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Detroit Public Workers Sue Consultant Over Pension Problems

Downtown DetroitDetroit is probably the most obvious and unfortunate example of a once-great American city fallen to ruin — in many more ways than one. To add one more financial issue to the pile, city workers and retirees are now blaming what is perhaps an unlikely suspect.

Many people don’t think about where city trustees get their financial advice, but there is usually an unseen entity calculating risk, weighing financial options, and advising trustees as to what will be the best course of action. These are called actuaries, and Detroit’s is the one catching the blow back for the city’s latest financial gaffe.

According to The New York Times, city workers and retirees blame Gabriel Roeder Smith and Company, an actuarial consultant that advises on public pensions for hundreds of clients across the country, for its financial woes. Detroit has worked with Gabriel Roeder since the city started offering pensions in 1923.

One of the effects of Detroit’s bankruptcy is that the pension fund is short and has led to cuts in pensions. In response, a few workers and retirees have taken steps to actually sue Gabriel Roeder. One of the estimated 35,000 workers, retiree Coletta Estes, claims that the consulting firm hid a growing problem with the pension fund and offered poor spending advisement to trustees, which led them to spend money that they didn’t have.

According to Estes, who worked for the city’s water department for 20 years, the firm knew about the issue “in concert with the plan of trustees to further their self-interest.”

Estes is not the only one who blames Gabriel Roeder for the shortfall; members of the city’s police and fire departments have also brought lawsuits against the firm.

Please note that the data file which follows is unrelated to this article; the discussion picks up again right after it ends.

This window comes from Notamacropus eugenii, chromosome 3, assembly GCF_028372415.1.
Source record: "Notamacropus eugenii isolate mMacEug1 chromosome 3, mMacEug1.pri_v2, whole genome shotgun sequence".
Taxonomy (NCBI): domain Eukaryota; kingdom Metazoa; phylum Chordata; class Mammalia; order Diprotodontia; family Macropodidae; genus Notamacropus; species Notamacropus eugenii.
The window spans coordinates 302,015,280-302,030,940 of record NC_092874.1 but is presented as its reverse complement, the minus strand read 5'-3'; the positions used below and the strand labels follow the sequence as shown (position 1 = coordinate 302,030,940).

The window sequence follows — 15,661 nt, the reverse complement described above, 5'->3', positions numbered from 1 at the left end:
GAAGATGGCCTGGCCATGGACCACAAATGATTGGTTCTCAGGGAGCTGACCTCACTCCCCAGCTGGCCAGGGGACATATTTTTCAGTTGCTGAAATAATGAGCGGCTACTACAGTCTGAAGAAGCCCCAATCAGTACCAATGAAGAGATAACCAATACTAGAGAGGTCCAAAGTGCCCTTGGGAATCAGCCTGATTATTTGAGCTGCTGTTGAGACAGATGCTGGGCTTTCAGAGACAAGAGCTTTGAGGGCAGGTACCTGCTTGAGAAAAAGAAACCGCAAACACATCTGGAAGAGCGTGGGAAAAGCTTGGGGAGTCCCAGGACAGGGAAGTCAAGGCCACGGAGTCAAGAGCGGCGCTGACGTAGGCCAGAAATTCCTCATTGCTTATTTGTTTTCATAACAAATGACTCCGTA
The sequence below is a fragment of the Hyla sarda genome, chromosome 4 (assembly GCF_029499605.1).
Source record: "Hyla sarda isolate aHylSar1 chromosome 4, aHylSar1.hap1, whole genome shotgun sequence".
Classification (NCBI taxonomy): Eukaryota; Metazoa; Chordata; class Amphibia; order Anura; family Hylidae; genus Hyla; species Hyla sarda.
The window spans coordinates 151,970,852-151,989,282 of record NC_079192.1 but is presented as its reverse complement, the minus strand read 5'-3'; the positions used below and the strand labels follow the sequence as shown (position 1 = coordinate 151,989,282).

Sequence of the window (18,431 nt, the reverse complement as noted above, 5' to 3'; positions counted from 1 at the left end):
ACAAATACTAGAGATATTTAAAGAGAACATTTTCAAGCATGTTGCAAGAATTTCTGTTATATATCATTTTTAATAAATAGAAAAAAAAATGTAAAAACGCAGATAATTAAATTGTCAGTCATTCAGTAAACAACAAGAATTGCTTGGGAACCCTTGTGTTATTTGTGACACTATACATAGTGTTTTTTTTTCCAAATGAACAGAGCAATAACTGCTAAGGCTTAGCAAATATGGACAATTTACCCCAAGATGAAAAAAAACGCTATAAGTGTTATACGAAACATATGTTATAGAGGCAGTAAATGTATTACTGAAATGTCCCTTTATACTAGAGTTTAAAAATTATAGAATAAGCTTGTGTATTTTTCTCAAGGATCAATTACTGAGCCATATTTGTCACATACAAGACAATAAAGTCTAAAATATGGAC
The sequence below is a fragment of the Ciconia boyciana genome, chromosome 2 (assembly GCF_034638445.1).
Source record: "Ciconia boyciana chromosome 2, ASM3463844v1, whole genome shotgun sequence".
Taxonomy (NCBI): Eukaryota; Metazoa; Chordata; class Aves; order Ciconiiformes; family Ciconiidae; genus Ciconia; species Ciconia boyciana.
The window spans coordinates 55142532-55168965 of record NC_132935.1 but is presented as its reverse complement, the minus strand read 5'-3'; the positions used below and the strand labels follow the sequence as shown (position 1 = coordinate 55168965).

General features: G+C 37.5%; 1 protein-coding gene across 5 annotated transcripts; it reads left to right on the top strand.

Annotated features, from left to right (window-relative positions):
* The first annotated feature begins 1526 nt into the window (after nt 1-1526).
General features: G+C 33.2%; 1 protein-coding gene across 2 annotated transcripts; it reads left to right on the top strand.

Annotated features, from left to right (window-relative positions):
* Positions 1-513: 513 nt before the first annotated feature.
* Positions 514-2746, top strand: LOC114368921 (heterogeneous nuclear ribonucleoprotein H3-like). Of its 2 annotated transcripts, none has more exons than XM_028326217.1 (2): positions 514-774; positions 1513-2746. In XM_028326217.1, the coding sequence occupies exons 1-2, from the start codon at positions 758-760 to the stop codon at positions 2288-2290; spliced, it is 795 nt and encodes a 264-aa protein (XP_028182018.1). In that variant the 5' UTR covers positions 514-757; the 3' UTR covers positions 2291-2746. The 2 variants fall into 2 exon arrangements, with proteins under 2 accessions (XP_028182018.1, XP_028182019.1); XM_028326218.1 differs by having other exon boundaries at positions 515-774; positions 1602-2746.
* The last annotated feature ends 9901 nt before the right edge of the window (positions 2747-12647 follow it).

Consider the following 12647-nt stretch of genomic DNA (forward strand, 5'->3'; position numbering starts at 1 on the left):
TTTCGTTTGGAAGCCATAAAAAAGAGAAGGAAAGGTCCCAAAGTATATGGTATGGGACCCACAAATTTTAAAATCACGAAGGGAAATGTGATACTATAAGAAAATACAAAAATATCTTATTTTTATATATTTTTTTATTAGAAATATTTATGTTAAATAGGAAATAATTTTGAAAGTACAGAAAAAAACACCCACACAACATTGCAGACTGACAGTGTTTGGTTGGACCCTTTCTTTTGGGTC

Gabriel Roeder says that the lawsuits “are factually, legally and procedurally infirm and reflect a gross misunderstanding of the nature of actuarial services.”

This isn’t the first time that Detroit has been in hot water over their handling of public pensions. According to The New York Times, just last year it was uncovered that the city had overpaid billions of additional pension benefits, much more than the city could afford, and much more than was necessary. The pension problem in Detroit escalates the issue of already financially burdened Americans and retirees — about 25% of Americans believe that they will have to work until the age of 80 to be able to retire comfortably. Many retirees dependent on pensions to help them manage in retirement, which is problematic when the city slashes them.

What does this mean for the recipients of the overpayments? For Estes, at least, she must pay back $25,000 to the city when she reaches the age of retirement.

Detroit isn’t the only bankrupt city, but for others the financial fallout doesn’t always amount to a pension problem. According to The Los Angeles Times, Stockton, California, has filed for bankruptcy but has been able to formulate a way out of it — while keeping public pensions intact.

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